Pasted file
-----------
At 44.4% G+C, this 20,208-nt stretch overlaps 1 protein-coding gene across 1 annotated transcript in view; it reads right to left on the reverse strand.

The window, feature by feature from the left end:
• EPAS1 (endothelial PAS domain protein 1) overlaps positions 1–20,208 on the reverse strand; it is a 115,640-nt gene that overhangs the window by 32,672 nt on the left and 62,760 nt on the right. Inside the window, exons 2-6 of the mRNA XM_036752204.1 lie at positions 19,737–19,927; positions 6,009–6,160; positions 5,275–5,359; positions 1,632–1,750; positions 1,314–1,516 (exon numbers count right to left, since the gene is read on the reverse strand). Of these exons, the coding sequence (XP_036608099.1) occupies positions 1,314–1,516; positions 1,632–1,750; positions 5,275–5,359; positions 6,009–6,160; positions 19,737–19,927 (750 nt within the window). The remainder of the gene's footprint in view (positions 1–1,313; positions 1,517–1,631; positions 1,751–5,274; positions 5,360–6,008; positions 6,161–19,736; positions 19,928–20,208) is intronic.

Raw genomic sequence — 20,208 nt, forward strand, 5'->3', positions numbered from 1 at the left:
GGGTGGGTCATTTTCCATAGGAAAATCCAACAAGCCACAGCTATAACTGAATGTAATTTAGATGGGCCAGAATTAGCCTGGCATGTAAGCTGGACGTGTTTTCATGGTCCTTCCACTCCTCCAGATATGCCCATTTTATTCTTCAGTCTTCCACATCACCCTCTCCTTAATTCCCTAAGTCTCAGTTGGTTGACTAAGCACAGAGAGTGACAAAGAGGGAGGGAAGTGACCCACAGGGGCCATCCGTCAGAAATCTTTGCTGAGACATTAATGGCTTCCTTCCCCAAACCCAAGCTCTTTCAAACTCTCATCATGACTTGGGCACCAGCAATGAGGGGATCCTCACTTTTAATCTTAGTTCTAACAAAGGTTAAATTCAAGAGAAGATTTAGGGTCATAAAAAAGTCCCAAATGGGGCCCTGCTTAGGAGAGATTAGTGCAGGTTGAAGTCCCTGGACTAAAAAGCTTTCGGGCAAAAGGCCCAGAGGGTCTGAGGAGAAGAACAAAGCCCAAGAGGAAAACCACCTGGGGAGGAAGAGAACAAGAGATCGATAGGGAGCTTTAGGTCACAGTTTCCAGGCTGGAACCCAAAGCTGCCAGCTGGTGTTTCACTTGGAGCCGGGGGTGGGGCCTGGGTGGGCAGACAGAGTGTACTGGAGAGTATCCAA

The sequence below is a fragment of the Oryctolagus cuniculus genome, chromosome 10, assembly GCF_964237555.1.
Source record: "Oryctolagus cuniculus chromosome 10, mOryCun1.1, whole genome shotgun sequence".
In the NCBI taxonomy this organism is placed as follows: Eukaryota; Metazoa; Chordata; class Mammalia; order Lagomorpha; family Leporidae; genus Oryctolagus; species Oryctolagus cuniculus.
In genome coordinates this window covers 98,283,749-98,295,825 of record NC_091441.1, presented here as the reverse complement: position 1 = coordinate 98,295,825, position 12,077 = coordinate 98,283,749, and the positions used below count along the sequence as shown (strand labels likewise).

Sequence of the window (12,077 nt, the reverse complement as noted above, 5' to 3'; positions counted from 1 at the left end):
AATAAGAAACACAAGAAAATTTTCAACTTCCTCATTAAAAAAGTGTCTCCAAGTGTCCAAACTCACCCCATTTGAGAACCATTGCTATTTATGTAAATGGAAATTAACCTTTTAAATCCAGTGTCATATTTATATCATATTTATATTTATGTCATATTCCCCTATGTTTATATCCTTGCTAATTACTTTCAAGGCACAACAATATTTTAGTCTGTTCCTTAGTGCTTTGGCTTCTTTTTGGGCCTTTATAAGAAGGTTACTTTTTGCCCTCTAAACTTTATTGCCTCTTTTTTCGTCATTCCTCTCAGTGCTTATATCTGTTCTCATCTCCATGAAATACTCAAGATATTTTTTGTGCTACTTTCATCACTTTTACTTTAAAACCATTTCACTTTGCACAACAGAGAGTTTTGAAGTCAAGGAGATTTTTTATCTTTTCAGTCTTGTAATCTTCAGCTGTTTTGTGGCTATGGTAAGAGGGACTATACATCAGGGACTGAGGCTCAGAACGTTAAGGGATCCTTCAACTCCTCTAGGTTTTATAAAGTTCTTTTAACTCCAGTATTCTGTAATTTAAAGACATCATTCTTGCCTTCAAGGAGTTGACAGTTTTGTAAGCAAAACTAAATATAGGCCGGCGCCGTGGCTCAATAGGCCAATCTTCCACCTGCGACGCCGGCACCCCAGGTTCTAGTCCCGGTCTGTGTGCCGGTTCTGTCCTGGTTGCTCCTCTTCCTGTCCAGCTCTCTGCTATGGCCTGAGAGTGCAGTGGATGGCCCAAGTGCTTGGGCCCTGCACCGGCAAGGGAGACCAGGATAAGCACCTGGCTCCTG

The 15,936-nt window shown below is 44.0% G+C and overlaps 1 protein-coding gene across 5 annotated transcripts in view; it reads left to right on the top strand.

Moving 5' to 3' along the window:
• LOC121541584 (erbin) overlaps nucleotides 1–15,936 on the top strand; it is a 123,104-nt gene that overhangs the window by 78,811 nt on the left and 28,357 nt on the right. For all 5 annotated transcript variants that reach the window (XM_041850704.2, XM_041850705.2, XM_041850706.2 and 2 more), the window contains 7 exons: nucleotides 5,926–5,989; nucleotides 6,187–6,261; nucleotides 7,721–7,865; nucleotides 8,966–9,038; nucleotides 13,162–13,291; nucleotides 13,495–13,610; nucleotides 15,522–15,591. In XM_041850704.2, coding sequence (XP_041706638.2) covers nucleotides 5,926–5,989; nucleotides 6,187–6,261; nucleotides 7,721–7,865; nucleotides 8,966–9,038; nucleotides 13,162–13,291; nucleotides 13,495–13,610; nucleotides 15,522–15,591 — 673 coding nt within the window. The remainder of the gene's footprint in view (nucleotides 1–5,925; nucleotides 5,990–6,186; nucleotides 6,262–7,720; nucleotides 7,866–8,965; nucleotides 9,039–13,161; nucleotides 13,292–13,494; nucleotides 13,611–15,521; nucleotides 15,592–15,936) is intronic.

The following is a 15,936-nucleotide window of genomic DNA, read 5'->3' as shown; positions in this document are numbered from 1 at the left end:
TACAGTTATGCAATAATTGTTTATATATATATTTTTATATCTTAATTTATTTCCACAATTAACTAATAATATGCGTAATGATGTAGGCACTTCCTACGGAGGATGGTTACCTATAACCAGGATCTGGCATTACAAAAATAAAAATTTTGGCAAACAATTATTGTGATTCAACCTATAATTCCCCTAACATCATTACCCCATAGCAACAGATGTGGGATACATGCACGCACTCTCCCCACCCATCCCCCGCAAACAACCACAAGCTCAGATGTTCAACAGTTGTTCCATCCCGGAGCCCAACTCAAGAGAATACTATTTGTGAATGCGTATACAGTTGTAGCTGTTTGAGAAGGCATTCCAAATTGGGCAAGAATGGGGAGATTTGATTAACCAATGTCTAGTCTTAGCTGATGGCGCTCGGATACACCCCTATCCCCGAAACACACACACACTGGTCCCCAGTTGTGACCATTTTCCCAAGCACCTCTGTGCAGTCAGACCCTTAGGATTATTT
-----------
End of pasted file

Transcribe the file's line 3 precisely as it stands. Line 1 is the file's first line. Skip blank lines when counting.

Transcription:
• EPAS1 (endothelial PAS domain protein 1) overlaps positions 1–20,208 on the reverse strand; it is a 115,640-nt gene that overhangs the window by 32,672 nt on the left and 62,760 nt on the right. Inside the window, exons 2-6 of the mRNA XM_036752204.1 lie at positions 19,737–19,927; positions 6,009–6,160; positions 5,275–5,359; positions 1,632–1,750; positions 1,314–1,516 (exon numbers count right to left, since the gene is read on the reverse strand). Of these exons, the coding sequence (XP_036608099.1) occupies positions 1,314–1,516; positions 1,632–1,750; positions 5,275–5,359; positions 6,009–6,160; positions 19,737–19,927 (750 nt within the window). The remainder of the gene's footprint in view (positions 1–1,313; positions 1,517–1,631; positions 1,751–5,274; positions 5,360–6,008; positions 6,161–19,736; positions 19,928–20,208) is intronic.